As Black History Month drew to a close in February, Univision organized a panel titled “Real Talk! Celebrating AfroLatinx Authors and Artists.” As the largest provider of Spanish-language content in the United States, Univision often receives critique for promoting a Eurocentric image of Latinidad, causing skepticism among many viewers of this panel in general.
However, the remarkable group of panelists — which included artist, activist and historian Djali Brown-Cepeda, curator Naiomy Guerrero, anthropologist and curator Dr. Ariana Curtis, and artist and author Reyna Noriega — had no issue making it clear that this typically monolithic portrayal of such a highly diverse people is rooted in racism.
A recent study found that among collections in major U.S. museums, Black artists represent only 1.2% of the works. Meanwhile, Latinx artists represent only 2.8%. Yet the anti-Blackness that affects Latinx culture strips many Afro-Latinx artists, such as Jean-Michel Basquiat and, more recently, Pop Smoke, of accurate representation — and their rightful place in our shared history. A reliance on the racial binary erases the plurality of these artists’ identities (Afro-Caribbean and Afro-Panamanian, respectively), a disservice several panelists attributed to white institutions.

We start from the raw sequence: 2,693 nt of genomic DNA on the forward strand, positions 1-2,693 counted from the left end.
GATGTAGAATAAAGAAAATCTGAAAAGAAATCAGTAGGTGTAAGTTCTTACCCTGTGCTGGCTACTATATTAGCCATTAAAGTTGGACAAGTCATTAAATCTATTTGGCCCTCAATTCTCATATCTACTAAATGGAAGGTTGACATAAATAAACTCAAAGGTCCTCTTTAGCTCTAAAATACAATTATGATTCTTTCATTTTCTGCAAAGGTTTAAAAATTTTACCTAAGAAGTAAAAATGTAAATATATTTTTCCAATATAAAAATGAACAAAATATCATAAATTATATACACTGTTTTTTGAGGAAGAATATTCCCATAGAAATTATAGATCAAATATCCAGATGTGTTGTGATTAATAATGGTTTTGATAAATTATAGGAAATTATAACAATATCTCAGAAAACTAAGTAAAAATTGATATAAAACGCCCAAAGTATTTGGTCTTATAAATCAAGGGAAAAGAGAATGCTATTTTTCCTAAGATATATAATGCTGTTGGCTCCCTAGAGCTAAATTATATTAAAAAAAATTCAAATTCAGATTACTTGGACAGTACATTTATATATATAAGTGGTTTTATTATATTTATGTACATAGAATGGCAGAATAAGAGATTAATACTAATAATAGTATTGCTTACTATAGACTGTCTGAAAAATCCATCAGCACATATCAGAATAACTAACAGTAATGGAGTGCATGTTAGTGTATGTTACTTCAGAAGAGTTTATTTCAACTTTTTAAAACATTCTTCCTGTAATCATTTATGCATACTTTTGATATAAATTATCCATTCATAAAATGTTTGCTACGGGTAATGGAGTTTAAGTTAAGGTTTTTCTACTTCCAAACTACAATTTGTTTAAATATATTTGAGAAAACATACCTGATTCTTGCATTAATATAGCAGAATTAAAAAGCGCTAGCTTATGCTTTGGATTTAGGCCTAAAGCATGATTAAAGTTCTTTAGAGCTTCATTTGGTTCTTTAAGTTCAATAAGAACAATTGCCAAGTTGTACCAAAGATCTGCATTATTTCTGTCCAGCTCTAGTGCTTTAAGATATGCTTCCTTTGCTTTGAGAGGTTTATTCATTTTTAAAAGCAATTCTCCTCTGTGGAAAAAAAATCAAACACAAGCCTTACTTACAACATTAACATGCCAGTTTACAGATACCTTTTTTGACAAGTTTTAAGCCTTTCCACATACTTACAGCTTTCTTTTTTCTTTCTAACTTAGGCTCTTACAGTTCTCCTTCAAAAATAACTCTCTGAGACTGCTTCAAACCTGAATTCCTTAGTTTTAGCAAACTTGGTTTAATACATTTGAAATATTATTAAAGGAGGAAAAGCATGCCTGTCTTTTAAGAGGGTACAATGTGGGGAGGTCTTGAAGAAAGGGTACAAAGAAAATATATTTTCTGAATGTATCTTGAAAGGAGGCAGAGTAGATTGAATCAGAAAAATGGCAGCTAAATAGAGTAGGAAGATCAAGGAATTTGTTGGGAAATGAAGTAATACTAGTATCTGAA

“Who controls the narrative?” Guerrero, an independent curator in New York City, asked. Dr. Curtis, the first curator of Latinx Studies at the Smithsonian National Museum of African American History and Culture, echoed this point. As an anthropologist, Dr. Curtis says she channels activism through curation by asking: How are we pushing our communities to have different conversations?
Black artists have shaped culture throughout history, utilizing forms of self-expression to influence change — continuously tackling systemic racism. “When you are a Black artist, you are an artivist,” Djali Brown-Cepeda, founder of digital archives BLK THEN and Nuevayorkinos, both of which preserve New York City’s Black and Latinx history and culture, told a captivated audience.
Each panelist, all Afro-Latinx womxn, embodied the adage, “The personal is political.”
“I didn’t see myself,” artist Reyna Noriega said, as she explained her drive to create work centering Black women and women of color. “Having women see themselves in my work achieved my goals of providing positive representation.”
Noriega recently had a mural installation displayed in the Winter Garden at Brookfield Place’s façade this year. But she noted that despite her success, a lack of access to traditional art spaces like galleries and museums persists.
Though the digital landscape democratizes the industry slightly, there is still a need for substantive change. “Representation without any access to power is hollow,” Dr. Curtis told moderators Yarel Ramos and Edwin Pitti, speaking to the responsibility of institutions — from universities to television networks — to acknowledge and eradicate oppression and erasure.